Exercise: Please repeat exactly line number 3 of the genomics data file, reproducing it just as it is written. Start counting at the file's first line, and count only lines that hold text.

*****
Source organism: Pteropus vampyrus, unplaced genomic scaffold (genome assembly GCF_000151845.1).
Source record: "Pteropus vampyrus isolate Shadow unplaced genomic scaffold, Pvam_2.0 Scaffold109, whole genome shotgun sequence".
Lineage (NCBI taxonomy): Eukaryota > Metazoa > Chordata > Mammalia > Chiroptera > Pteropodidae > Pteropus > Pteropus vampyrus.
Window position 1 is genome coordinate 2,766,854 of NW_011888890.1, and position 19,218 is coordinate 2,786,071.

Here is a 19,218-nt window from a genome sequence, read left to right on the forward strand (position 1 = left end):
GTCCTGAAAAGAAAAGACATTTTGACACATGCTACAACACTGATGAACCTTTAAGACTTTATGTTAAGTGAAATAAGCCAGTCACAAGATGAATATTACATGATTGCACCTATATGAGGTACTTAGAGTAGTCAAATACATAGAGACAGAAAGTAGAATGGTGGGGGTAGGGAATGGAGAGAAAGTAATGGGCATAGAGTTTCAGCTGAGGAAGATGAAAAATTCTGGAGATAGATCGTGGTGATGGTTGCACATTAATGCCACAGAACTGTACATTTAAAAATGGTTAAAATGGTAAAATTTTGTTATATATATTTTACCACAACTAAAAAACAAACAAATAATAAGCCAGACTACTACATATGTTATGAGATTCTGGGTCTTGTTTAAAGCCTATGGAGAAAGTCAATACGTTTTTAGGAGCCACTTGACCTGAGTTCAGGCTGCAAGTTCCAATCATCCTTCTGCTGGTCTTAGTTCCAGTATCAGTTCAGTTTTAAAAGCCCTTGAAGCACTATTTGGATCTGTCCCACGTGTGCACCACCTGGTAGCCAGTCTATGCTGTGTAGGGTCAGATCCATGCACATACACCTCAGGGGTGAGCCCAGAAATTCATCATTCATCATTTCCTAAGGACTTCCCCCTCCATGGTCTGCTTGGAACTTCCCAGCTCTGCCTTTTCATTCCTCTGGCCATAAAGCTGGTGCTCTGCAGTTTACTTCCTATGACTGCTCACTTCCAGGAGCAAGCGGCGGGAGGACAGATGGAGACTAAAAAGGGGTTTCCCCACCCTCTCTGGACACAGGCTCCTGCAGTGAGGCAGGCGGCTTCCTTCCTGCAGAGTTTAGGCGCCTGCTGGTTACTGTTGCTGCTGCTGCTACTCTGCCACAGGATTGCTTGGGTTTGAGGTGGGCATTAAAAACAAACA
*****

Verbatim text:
Lineage (NCBI taxonomy): Eukaryota > Metazoa > Chordata > Mammalia > Chiroptera > Pteropodidae > Pteropus > Pteropus vampyrus.